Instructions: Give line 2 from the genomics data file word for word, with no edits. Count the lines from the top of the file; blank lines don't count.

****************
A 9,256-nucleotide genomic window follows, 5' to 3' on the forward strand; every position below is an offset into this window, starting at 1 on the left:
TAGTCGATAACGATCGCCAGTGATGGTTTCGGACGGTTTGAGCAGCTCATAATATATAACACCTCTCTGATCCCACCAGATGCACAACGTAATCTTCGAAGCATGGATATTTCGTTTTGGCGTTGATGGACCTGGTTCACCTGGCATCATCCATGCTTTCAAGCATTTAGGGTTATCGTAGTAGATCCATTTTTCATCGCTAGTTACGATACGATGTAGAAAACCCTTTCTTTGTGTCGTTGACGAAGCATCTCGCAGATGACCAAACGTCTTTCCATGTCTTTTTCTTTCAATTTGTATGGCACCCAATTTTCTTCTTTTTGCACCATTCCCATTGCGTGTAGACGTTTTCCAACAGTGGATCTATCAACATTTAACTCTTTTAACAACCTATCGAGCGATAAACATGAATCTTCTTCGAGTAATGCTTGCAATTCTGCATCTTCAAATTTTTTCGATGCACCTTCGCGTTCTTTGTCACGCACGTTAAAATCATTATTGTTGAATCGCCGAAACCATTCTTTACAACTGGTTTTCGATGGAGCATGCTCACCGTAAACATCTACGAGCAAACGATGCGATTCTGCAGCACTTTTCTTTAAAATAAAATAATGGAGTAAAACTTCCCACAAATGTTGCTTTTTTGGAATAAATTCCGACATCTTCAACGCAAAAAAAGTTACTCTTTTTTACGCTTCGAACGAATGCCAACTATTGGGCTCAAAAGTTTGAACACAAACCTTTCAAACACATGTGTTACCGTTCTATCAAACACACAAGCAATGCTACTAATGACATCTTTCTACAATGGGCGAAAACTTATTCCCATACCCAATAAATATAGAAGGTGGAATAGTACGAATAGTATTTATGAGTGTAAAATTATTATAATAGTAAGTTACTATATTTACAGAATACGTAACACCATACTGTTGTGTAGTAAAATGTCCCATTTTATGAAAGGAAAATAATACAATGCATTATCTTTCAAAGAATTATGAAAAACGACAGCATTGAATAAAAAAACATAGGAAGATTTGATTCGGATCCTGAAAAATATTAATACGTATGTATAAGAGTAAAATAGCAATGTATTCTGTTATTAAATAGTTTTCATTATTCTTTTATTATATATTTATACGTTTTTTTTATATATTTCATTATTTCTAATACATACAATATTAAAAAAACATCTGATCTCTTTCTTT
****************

TAGTCGATAACGATCGCCAGTGATGGTTTCGGACGGTTTGAGCAGCTCATAATATATAACACCTCTCTGATCCCACCAGATGCACAACGTAATCTTCGAAGCATGGATATTTCGTTTTGGCGTTGATGGACCTGGTTCACCTGGCATCATCCATGCTTTCAAGCATTTAGGGTTATCGTAGTAGATCCATTTTTCATCGCTAGTTACGATACGATGTAGAAAACCCTTTCTTTGTGTCGTTGACGAAGCATCTCGCAGATGACCAAACGTCTTTCCATGTCTTTTTCTTTCAATTTGTATGGCACCCAATTTTCTTCTTTTTGCACCATTCCCATTGCGTGTAGACGTTTTCCAACAGTGGATCTATCAACATTTAACTCTTTTAACAACCTATCGAGCGATAAACATGAATCTTCTTCGAGTAATGCTTGCAATTCTGCATCTTCAAATTTTTTCGATGCACCTTCGCGTTCTTTGTCACGCACGTTAAAATCATTATTGTTGAATCGCCGAAACCATTCTTTACAACTGGTTTTCGATGGAGCATGCTCACCGTAAACATCTACGAGCAAACGATGCGATTCTGCAGCACTTTTCTTTAAAATAAAATAATGGAGTAAAACTTCCCACAAATGTTGCTTTTTTGGAATAAATTCCGACATCTTCAACGCAAAAAAAGTTACTCTTTTTTACGCTTCGAACGAATGCCAACTATTGGGCTCAAAAGTTTGAACACAAACCTTTCAAACACATGTGTTACCGTTCTATCAAACACACAAGCAATGCTACTAATGACATCTTTCTACAATGGGCGAAAACTTATTCCCATACCCAATAAATATAGAAGGTGGAATAGTACGAATAGTATTTATGAGTGTAAAATTATTATAATAGTAAGTTACTATATTTACAGAATACGTAACACCATACTGTTGTGTAGTAAAATGTCCCATTTTATGAAAGGAAAATAATACAATGCATTATCTTTCAAAGAATTATGAAAAACGACAGCATTGAATAAAAAAACATAGGAAGATTTGATTCGGATCCTGAAAAATATTAATACGTATGTATAAGAGTAAAATAGCAATGTATTCTGTTATTAAATAGTTTTCATTATTCTTTTATTATATATTTATACGTTTTTTTTATATATTTCATTATTTCTAATACATACAATATTAAAAAAACATCTGATCTCTTTCTTT